Before 2015, Vietnam did not have specific laws regarding corporate income tax for indirect transfers, such as transactions involving offshore holding companies instead of direct targets in Vietnam. To address this, Vietnam implemented Decree 12/2015/ND-CP, establishing a legal framework for taxing capital transfers and investment projects involving Vietnamese companies.

Competition Law 2018

Vietnam enacted a new Competition Law in 2018, which became effective from July 2019. The law requires companies to notify economic concentration resulting from mergers, consolidations, acquisitions, joint ventures, and other prescribed activities if certain thresholds are reached. The thresholds include total asset value, total revenue, combined market share, and the total value of the transaction. Different thresholds apply to M&A transactions involving credit institutions and insurance and securities companies. The scope of this law covers both onshore and offshore transactions.

Since 2022, foreign investment resulting in control over one or more of the top-five e-commerce companies in Vietnam requires approval from the Ministry of Public Security. However, the specific list of these top companies has not been published by the Ministry of Industry and Trade.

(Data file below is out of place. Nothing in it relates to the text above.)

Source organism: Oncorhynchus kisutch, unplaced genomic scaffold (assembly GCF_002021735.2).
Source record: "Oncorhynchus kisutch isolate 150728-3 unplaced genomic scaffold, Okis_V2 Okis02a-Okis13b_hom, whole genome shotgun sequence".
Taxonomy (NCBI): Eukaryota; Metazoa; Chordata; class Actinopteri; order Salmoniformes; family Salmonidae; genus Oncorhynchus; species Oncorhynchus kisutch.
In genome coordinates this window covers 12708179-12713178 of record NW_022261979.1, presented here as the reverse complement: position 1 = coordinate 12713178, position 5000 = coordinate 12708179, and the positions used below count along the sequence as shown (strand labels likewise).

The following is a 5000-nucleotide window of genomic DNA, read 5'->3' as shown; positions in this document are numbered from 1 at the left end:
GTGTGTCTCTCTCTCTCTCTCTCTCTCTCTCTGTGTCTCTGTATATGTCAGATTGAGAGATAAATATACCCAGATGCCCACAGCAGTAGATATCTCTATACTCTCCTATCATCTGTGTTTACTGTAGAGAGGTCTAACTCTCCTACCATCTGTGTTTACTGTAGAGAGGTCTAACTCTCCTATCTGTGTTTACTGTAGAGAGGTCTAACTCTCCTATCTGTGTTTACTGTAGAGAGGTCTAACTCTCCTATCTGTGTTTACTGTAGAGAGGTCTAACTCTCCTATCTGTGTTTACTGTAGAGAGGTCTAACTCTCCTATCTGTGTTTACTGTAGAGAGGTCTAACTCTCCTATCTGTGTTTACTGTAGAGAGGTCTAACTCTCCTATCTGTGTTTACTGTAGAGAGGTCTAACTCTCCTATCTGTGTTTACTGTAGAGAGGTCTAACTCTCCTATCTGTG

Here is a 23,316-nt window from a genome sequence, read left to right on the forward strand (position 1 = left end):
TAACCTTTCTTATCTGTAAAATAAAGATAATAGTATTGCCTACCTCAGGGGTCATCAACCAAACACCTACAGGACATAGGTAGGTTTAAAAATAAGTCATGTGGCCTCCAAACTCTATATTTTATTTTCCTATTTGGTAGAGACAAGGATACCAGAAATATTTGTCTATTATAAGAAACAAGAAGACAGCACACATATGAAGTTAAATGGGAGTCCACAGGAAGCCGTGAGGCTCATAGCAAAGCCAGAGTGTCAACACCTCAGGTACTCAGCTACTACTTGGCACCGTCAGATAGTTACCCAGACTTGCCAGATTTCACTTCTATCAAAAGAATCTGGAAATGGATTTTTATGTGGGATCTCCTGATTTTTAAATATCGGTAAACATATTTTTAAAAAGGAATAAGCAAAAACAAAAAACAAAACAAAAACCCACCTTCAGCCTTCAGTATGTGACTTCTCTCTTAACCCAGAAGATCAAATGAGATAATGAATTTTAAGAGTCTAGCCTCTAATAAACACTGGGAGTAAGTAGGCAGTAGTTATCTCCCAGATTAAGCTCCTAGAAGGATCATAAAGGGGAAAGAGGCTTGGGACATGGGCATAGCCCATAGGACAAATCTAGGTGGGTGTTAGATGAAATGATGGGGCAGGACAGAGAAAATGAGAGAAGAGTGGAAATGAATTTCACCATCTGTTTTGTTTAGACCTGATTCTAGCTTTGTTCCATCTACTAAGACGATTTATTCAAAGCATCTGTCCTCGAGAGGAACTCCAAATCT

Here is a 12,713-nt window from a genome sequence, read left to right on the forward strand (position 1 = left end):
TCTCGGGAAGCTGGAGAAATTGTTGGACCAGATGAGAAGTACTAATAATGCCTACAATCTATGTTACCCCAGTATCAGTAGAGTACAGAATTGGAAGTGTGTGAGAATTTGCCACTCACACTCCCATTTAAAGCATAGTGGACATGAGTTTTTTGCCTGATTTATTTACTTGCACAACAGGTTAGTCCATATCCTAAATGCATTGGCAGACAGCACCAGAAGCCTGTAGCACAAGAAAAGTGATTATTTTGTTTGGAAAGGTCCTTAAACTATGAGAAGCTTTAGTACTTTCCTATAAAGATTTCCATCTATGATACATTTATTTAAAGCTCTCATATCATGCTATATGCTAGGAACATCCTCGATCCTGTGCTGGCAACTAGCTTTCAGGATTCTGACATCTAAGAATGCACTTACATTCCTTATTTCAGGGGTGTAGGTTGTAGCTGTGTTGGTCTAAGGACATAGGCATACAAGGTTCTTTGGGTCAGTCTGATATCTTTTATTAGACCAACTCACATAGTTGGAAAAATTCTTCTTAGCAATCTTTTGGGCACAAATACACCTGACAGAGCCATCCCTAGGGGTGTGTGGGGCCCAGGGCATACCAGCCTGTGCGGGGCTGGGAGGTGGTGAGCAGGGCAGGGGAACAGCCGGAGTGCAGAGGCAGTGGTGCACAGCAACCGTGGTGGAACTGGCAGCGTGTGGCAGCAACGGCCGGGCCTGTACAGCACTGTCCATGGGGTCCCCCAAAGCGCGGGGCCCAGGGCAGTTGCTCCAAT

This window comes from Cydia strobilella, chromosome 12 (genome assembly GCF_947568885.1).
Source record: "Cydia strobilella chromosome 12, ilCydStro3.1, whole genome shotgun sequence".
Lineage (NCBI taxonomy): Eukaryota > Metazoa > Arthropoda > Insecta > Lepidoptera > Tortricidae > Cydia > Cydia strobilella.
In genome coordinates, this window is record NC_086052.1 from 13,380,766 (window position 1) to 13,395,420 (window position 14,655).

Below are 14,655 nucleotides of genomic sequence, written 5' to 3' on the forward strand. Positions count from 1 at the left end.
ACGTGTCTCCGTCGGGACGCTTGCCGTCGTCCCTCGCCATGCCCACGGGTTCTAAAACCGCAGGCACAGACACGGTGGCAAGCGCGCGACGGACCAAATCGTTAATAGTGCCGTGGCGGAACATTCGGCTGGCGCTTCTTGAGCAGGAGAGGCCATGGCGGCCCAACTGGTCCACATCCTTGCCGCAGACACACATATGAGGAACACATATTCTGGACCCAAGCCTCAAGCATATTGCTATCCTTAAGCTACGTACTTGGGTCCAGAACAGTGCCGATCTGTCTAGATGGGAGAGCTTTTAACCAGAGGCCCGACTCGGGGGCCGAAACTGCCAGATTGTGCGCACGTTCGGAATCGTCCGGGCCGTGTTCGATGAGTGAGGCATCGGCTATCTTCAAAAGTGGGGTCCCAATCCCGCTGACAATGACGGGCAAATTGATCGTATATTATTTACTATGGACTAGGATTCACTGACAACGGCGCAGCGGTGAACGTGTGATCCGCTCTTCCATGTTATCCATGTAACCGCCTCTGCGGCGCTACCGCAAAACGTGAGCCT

If the owners of project companies, land, or project development rights undergo a thorough examination, M&A transactions involving projects can restrict the transfer of ownership if these assets hold significant value. Once a project investor receives tentative approval, it becomes difficult for another investor to join without undergoing the same scrutiny. These regulations result in increased scrutiny and numerous approvals and requirements for foreign investors. Only serious investors seeking attractive opportunities in Vietnam can meet these conditions, which in turn enhances the quality of investors and the sophistication of targets.

In terms of global rankings, Vietnam climbed 10 places to 67th in the Global Competitiveness Index of the World Economic Forum in 2019. It was also the only ASEAN country to improve its position in the Global Soft Power Index 2021, rising three places to 47th out of 60 nations.

Dispute resolution of M&A 

Many investors in M&A transaction disputes prefer arbitration over Vietnamese court litigation due to its lower cost and quicker resolution, which surpasses Vietnamese court litigation. Vietnamese court litigation can become complicated and challenging, particularly when concerns of local bias arise. In many M&A transactions, the forum for dispute resolution commonly chosen is the Singapore International Arbitration Centre. However, Vietnamese courts hold exclusive jurisdiction over civil cases involving a foreign element, especially when they entail rights to real property in Vietnam, based on Vietnam’s Civil Code.